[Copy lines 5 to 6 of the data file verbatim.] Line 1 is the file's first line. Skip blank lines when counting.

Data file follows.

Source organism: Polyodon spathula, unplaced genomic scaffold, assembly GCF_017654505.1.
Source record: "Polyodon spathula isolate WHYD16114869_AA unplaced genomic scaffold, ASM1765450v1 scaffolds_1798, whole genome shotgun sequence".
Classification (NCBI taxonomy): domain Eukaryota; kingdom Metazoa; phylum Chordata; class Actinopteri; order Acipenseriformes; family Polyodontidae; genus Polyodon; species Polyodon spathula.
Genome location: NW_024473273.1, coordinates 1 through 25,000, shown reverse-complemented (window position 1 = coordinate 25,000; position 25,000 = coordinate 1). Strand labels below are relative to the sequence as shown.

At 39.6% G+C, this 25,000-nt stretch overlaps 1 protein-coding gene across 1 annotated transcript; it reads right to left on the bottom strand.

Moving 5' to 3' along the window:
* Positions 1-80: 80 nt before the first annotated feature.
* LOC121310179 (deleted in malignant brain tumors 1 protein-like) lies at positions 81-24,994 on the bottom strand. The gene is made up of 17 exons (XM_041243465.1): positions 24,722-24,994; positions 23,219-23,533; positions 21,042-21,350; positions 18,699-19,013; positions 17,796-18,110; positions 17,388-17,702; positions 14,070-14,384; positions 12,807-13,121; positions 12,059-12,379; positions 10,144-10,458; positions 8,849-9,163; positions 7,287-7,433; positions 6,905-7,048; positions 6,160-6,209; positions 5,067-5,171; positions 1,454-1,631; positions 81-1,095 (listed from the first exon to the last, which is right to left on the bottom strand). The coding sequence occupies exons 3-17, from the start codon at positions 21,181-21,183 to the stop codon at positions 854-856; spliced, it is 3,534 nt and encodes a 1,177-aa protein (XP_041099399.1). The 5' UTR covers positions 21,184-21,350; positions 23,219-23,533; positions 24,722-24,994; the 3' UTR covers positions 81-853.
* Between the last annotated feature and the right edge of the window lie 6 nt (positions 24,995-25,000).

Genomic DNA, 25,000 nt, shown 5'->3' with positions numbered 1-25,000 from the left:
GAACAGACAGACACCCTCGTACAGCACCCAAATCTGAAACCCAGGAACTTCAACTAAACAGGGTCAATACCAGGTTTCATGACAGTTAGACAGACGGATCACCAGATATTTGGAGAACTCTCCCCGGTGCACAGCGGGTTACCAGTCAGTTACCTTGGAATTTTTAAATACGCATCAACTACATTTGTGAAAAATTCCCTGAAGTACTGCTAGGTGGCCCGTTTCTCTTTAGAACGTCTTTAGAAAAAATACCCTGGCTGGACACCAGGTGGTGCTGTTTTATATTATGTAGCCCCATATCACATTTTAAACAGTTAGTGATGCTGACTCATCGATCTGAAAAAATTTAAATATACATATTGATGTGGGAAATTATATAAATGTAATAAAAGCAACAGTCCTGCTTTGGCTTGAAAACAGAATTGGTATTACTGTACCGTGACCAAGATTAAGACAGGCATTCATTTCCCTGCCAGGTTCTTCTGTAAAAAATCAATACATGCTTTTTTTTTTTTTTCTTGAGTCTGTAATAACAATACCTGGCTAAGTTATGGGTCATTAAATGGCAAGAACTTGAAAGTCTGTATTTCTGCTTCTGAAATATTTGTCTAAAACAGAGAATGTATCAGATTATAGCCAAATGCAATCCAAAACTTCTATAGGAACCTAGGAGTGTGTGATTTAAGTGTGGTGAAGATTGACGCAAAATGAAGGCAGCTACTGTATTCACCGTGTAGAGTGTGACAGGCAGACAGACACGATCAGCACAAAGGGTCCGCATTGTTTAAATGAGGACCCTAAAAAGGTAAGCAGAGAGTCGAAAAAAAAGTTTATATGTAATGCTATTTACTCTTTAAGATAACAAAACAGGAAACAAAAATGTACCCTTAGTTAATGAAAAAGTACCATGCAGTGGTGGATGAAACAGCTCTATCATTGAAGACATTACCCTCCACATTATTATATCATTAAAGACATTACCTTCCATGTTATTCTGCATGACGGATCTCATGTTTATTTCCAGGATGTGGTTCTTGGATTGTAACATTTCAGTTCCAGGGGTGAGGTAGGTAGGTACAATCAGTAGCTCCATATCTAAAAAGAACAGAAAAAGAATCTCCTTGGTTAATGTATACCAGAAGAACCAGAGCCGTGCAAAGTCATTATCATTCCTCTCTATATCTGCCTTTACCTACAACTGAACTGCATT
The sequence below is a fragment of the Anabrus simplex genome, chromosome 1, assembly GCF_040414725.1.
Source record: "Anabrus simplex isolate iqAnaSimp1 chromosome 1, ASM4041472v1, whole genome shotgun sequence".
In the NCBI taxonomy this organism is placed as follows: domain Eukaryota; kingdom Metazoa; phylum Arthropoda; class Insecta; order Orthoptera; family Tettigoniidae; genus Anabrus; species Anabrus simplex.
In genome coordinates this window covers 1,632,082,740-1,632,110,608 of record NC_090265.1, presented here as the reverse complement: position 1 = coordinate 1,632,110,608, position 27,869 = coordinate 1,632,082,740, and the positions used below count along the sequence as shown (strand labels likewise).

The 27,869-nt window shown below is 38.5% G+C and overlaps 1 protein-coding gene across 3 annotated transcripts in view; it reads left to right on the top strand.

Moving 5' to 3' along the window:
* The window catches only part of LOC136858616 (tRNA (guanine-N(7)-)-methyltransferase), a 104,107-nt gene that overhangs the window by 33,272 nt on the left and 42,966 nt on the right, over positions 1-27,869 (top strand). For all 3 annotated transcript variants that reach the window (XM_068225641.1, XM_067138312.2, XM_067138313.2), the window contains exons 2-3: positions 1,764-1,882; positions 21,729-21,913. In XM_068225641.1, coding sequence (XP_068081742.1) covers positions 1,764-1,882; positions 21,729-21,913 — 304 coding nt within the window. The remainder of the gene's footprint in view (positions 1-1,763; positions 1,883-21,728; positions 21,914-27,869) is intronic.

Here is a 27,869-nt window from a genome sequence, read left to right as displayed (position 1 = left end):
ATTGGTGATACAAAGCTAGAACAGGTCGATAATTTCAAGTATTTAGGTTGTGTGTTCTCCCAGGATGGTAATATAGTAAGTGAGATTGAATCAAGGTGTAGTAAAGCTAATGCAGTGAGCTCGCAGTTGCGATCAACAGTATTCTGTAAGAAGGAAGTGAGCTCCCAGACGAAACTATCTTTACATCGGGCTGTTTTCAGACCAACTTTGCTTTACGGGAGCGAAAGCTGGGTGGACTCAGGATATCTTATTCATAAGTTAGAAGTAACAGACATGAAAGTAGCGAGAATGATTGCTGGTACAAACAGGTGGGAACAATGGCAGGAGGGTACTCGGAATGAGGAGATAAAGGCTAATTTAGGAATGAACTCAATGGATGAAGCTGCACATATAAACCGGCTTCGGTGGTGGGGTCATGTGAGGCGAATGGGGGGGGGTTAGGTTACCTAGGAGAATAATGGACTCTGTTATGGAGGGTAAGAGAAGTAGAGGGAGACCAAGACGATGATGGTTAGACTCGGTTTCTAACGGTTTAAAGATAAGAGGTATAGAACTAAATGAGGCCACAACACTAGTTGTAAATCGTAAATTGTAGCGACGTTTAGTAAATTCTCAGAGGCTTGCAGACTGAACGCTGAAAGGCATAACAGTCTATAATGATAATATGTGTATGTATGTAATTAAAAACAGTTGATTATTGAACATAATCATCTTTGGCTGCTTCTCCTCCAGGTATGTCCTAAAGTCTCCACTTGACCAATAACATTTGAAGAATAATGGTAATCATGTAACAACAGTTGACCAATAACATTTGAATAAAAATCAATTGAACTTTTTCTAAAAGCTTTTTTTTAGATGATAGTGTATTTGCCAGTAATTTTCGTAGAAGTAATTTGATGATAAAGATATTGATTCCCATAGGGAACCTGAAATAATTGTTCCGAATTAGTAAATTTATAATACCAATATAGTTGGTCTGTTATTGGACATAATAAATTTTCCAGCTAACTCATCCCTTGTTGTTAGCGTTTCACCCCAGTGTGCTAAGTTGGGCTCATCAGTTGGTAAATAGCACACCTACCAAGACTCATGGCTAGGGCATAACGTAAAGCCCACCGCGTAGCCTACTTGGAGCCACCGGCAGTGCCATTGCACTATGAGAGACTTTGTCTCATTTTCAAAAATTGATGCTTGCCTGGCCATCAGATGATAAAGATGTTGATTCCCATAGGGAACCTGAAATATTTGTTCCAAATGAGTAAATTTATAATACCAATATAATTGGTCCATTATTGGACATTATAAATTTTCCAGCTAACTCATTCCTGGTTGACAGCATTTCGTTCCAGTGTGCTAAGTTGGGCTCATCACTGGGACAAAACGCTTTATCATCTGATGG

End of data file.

At 39.6% G+C, this 25,000-nt stretch overlaps 1 protein-coding gene across 1 annotated transcript; it reads right to left on the bottom strand.

Moving 5' to 3' along the window: